We all have them. Whether it's in our speech or our writing, all of us have words we use again and again without thinking like verbal ticks. For some it's "like." Others, it's "just" or "little" or "almost." It's one thing that makes us sound like us. However, it's also something that can lower the quality of your writing if you don't watch out for it.
Think about it. Have you ever been reading a book or article when a word or phrase starts jumping out at you, simply because it's repeated every few sentences? It kind of diminishes the enjoyment just a bit doesn't it?
So what is a writer to do?
First, keep a look out for excessive use of any particular word when you're editing. These "ticks" tend to be small, weak, descriptive or connecting words. They're wishy washy or just flat out unneeded. Common offenders are just, little, bit, almost, often, always, never, like, that, and very. Others may have more complicated or unusual words. Those can be easier to notice, and that makes them more likely to be caught in the beta phase.
Once you've discovered your writing ticks, you need to do something about it. Either you can go through your manuscript a line at a time and fix them as you go, or you can run finder to hunt them down faster. Either way, once you find them, you need to decide wether you want to keep them in that particular line or reword the sentence.
Personally, I take the line by line route. My starting step when editing is to run my work through the Hemingway App a section at a time. The app flags common issues such as passive language, unusual words, and wordy sentences. I have a bad habit of writing long, convoluted sentences, and the app flags the worst ones. While I'm going through and reworking these sections, my ticks jump out at me, and I deal with them while I'm already reworking those paragraphs.
If these ticks are such a bad thing, why wouldn't I replace them all?
There are no words that are useless or horrible in and of themselves. Every word out there has its use. Just because you might overuse one doesn't mean you need to eradicate it from your writing or speech. You just need to thin them out like a gardener spacing seedlings that have sprouted too close together.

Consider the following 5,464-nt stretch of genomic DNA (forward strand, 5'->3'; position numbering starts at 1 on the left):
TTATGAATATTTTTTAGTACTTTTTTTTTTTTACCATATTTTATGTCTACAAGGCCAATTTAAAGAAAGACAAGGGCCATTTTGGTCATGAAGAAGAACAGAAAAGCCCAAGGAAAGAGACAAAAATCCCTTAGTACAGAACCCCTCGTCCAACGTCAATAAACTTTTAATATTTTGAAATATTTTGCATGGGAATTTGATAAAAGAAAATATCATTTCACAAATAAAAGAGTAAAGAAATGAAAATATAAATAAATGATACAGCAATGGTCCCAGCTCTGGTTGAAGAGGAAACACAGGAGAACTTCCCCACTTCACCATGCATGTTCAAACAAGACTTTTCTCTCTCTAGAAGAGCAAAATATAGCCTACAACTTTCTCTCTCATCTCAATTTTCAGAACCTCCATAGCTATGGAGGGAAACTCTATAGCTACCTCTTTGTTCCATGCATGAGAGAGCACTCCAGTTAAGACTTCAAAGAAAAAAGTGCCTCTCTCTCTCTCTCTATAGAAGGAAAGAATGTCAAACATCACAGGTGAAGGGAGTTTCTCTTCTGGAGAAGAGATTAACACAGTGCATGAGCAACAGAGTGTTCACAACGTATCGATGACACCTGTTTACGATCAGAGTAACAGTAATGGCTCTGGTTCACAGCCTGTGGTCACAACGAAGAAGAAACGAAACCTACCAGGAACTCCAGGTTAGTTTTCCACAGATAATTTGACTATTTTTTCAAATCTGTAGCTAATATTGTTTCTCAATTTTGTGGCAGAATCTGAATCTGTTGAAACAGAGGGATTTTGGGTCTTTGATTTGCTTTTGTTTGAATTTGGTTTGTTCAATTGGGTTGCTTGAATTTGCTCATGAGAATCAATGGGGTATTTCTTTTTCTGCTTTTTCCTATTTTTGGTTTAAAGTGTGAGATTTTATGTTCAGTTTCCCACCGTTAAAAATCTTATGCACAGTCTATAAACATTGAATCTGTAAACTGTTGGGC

So how do I decide which ones to keep?
Some will be easier to replace with stronger verbs or adjectives than others. Some, like that, can be erased out of most sentences with little to no impact whatsoever. Wherever you can strengthen your writing, do it.
One thing I did find helpful when editing Right of Succession was discovering I'd used certain words within a particular character's dialogue a lot. I left all the instances where it was that character saying the word in and replaced it or wrote it out some other way throughout the rest of the manuscript. It lent the character a more distinct voice than they would have had otherwise.
The key here is to discover your foibles and learn ways of dealing with them or even turning them to your advantage. Don't let the knowledge of writing "ticks" stop you from writing your rough draft or the rewrites. Don't let it slow you down. Save it for the editing phase. You're going to have to go through the manuscript line by line with a fine toothed comb anyway, and what use is it polishing something you're preparing to completely refinish in a few days anyway?
In addition to working as a freelance writer, A. B. England is a novelist, all around geek, avid crafter, and a homeschooling mother of two.
She is an autistic creator with a love of mythology, fantasy, and all flavors of science fiction.
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